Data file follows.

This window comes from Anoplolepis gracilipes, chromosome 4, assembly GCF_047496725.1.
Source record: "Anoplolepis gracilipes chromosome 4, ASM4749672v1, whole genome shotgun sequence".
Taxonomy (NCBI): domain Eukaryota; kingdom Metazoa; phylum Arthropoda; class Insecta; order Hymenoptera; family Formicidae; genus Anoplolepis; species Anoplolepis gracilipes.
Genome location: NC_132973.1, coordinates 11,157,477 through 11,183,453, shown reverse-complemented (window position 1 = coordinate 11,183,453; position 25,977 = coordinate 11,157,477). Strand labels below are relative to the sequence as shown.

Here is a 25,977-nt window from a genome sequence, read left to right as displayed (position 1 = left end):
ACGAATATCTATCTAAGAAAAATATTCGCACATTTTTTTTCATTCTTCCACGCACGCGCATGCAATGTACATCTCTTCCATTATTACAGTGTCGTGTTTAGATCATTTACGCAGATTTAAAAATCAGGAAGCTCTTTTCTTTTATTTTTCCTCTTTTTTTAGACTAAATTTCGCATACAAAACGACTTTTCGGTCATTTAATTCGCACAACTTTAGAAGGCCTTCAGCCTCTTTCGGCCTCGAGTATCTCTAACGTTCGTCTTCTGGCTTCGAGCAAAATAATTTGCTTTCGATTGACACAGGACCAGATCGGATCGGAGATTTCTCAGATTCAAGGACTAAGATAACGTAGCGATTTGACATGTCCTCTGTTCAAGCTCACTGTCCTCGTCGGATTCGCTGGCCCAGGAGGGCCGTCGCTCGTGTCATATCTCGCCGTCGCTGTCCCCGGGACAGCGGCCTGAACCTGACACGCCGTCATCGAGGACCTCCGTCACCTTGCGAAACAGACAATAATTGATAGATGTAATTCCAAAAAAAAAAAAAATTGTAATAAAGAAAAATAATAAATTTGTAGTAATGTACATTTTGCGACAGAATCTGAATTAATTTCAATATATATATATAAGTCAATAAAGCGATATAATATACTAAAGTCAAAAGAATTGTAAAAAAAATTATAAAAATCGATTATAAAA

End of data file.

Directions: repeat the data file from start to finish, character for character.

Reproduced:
This window comes from Anoplolepis gracilipes, chromosome 4, assembly GCF_047496725.1.
Source record: "Anoplolepis gracilipes chromosome 4, ASM4749672v1, whole genome shotgun sequence".
Taxonomy (NCBI): domain Eukaryota; kingdom Metazoa; phylum Arthropoda; class Insecta; order Hymenoptera; family Formicidae; genus Anoplolepis; species Anoplolepis gracilipes.
Genome location: NC_132973.1, coordinates 11,157,477 through 11,183,453, shown reverse-complemented (window position 1 = coordinate 11,183,453; position 25,977 = coordinate 11,157,477). Strand labels below are relative to the sequence as shown.

Here is a 25,977-nt window from a genome sequence, read left to right as displayed (position 1 = left end):
ACGAATATCTATCTAAGAAAAATATTCGCACATTTTTTTTCATTCTTCCACGCACGCGCATGCAATGTACATCTCTTCCATTATTACAGTGTCGTGTTTAGATCATTTACGCAGATTTAAAAATCAGGAAGCTCTTTTCTTTTATTTTTCCTCTTTTTTTAGACTAAATTTCGCATACAAAACGACTTTTCGGTCATTTAATTCGCACAACTTTAGAAGGCCTTCAGCCTCTTTCGGCCTCGAGTATCTCTAACGTTCGTCTTCTGGCTTCGAGCAAAATAATTTGCTTTCGATTGACACAGGACCAGATCGGATCGGAGATTTCTCAGATTCAAGGACTAAGATAACGTAGCGATTTGACATGTCCTCTGTTCAAGCTCACTGTCCTCGTCGGATTCGCTGGCCCAGGAGGGCCGTCGCTCGTGTCATATCTCGCCGTCGCTGTCCCCGGGACAGCGGCCTGAACCTGACACGCCGTCATCGAGGACCTCCGTCACCTTGCGAAACAGACAATAATTGATAGATGTAATTCCAAAAAAAAAAAAAATTGTAATAAAGAAAAATAATAAATTTGTAGTAATGTACATTTTGCGACAGAATCTGAATTAATTTCAATATATATATATAAGTCAATAAAGCGATATAATATACTAAAGTCAAAAGAATTGTAAAAAAAATTATAAAAATCGATTATAAAA